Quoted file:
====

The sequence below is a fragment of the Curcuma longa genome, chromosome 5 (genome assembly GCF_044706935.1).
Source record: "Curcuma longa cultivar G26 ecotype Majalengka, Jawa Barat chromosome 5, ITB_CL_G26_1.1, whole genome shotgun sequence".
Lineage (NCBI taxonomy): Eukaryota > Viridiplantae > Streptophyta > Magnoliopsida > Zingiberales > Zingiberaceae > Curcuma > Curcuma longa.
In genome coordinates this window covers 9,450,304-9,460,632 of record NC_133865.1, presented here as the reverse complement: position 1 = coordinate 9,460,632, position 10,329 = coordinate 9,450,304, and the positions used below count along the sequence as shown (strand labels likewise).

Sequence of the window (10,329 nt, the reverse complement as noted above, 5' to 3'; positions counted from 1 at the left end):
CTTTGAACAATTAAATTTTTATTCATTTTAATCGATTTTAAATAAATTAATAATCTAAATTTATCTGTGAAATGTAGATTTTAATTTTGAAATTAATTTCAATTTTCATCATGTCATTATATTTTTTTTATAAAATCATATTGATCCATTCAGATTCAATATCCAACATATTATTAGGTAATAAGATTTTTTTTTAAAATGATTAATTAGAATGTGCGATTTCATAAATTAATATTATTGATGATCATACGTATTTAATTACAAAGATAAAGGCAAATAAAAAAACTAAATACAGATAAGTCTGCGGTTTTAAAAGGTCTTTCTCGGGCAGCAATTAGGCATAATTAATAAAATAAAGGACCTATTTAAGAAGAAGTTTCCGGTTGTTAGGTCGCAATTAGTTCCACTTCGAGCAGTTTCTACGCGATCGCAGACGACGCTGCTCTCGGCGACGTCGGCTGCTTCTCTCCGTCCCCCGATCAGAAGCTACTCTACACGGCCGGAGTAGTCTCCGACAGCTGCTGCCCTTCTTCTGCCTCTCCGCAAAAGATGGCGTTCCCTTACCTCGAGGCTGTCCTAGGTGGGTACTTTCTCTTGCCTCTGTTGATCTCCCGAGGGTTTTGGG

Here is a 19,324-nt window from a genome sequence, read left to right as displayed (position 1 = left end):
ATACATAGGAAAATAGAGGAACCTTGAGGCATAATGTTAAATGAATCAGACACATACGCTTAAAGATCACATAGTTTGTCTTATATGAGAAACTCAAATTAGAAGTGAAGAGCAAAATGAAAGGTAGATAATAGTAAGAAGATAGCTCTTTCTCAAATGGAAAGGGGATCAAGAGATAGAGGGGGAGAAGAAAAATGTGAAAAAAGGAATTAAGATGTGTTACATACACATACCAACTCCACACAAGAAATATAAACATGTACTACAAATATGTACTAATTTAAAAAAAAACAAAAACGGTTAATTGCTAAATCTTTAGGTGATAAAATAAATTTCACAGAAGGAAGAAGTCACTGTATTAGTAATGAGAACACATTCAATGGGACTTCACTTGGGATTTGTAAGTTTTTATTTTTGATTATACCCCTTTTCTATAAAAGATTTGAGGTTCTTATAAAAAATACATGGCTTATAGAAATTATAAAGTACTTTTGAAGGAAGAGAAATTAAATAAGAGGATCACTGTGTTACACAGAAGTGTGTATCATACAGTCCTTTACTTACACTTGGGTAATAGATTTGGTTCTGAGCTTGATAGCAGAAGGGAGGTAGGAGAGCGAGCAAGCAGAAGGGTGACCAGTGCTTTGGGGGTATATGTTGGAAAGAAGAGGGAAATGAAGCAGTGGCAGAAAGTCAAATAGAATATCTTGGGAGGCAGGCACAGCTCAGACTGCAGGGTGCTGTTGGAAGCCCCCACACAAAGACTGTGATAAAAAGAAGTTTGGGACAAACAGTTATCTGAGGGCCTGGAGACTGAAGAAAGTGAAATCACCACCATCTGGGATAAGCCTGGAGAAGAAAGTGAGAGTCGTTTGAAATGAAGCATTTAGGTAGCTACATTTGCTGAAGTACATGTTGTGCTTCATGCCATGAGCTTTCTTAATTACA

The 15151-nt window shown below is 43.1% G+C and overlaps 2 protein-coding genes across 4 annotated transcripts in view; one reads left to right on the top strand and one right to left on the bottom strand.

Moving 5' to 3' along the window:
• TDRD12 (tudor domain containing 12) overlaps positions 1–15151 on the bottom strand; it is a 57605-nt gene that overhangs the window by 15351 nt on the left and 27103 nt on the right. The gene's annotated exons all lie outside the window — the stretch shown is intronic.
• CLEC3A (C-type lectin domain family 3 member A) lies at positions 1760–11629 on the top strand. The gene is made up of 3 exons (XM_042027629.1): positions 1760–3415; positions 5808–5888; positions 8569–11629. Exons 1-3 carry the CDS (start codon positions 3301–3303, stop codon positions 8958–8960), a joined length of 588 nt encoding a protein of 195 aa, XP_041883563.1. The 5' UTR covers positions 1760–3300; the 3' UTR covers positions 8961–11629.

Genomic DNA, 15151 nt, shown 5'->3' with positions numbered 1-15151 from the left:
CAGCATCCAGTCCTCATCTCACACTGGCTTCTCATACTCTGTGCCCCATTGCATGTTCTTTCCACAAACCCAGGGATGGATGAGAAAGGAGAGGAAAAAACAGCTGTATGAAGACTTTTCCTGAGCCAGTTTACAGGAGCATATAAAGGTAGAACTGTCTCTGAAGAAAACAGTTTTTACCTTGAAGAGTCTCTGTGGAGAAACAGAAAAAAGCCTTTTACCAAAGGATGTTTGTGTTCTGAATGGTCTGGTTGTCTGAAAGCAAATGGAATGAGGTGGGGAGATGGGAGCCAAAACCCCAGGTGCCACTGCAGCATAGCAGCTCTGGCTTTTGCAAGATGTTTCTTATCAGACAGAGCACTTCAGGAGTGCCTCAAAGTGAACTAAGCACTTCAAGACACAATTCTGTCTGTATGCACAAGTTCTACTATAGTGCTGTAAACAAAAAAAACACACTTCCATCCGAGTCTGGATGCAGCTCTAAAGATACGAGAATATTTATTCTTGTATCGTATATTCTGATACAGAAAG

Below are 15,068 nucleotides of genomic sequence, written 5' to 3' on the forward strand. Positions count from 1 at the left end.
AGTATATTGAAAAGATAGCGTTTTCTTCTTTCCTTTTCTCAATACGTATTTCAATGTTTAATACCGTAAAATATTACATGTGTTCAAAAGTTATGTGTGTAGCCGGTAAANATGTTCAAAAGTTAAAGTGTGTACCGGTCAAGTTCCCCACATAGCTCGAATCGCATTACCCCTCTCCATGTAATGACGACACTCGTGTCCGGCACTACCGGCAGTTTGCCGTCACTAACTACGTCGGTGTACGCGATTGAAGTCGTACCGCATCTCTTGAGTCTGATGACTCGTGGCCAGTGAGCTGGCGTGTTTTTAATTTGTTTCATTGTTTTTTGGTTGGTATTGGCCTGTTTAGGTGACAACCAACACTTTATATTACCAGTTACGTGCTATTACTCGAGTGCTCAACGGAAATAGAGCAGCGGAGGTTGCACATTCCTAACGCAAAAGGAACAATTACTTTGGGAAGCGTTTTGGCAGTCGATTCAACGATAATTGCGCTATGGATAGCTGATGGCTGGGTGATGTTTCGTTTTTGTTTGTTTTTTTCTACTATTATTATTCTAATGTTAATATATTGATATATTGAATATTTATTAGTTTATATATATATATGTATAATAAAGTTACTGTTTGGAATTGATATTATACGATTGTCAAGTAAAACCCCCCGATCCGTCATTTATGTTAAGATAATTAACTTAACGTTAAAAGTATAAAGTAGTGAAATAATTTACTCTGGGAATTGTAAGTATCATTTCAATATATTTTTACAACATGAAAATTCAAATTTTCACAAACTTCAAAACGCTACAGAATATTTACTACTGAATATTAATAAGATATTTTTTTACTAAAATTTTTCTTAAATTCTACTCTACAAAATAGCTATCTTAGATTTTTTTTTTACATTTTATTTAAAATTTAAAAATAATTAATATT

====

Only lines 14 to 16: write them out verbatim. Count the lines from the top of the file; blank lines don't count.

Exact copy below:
CAGCATCCAGTCCTCATCTCACACTGGCTTCTCATACTCTGTGCCCCATTGCATGTTCTTTCCACAAACCCAGGGATGGATGAGAAAGGAGAGGAAAAAACAGCTGTATGAAGACTTTTCCTGAGCCAGTTTACAGGAGCATATAAAGGTAGAACTGTCTCTGAAGAAAACAGTTTTTACCTTGAAGAGTCTCTGTGGAGAAACAGAAAAAAGCCTTTTACCAAAGGATGTTTGTGTTCTGAATGGTCTGGTTGTCTGAAAGCAAATGGAATGAGGTGGGGAGATGGGAGCCAAAACCCCAGGTGCCACTGCAGCATAGCAGCTCTGGCTTTTGCAAGATGTTTCTTATCAGACAGAGCACTTCAGGAGTGCCTCAAAGTGAACTAAGCACTTCAAGACACAATTCTGTCTGTATGCACAAGTTCTACTATAGTGCTGTAAACAAAAAAAACACACTTCCATCCGAGTCTGGATGCAGCTCTAAAGATACGAGAATATTTATTCTTGTATCGTATATTCTGATACAGAAAG

Below are 15,068 nucleotides of genomic sequence, written 5' to 3' on the forward strand. Positions count from 1 at the left end.
AGTATATTGAAAAGATAGCGTTTTCTTCTTTCCTTTTCTCAATACGTATTTCAATGTTTAATACCGTAAAATATTACATGTGTTCAAAAGTTATGTGTGTAGCCGGTAAANATGTTCAAAAGTTAAAGTGTGTACCGGTCAAGTTCCCCACATAGCTCGAATCGCATTACCCCTCTCCATGTAATGACGACACTCGTGTCCGGCACTACCGGCAGTTTGCCGTCACTAACTACGTCGGTGTACGCGATTGAAGTCGTACCGCATCTCTTGAGTCTGATGACTCGTGGCCAGTGAGCTGGCGTGTTTTTAATTTGTTTCATTGTTTTTTGGTTGGTATTGGCCTGTTTAGGTGACAACCAACACTTTATATTACCAGTTACGTGCTATTACTCGAGTGCTCAACGGAAATAGAGCAGCGGAGGTTGCACATTCCTAACGCAAAAGGAACAATTACTTTGGGAAGCGTTTTGGCAGTCGATTCAACGATAATTGCGCTATGGATAGCTGATGGCTGGGTGATGTTTCGTTTTTGTTTGTTTTTTTCTACTATTATTATTCTAATGTTAATATATTGATATATTGAATATTTATTAGTTTATATATATATATGTATAATAAAGTTACTGTTTGGAATTGATATTATACGATTGTCAAGTAAAACCCCCCGATCCGTCATTTATGTTAAGATAATTAACTTAACGTTAAAAGTATAAAGTAGTGAAATAATTTACTCTGGGAATTGTAAGTATCATTTCAATATATTTTTACAACATGAAAATTCAAATTTTCACAAACTTCAAAACGCTACAGAATATTTACTACTGAATATTAATAAGATATTTTTTTACTAAAATTTTTCTTAAATTCTACTCTACAAAATAGCTATCTTAGATTTTTTTTTTACATTTTATTTAAAATTTAAAAATAATTAATATT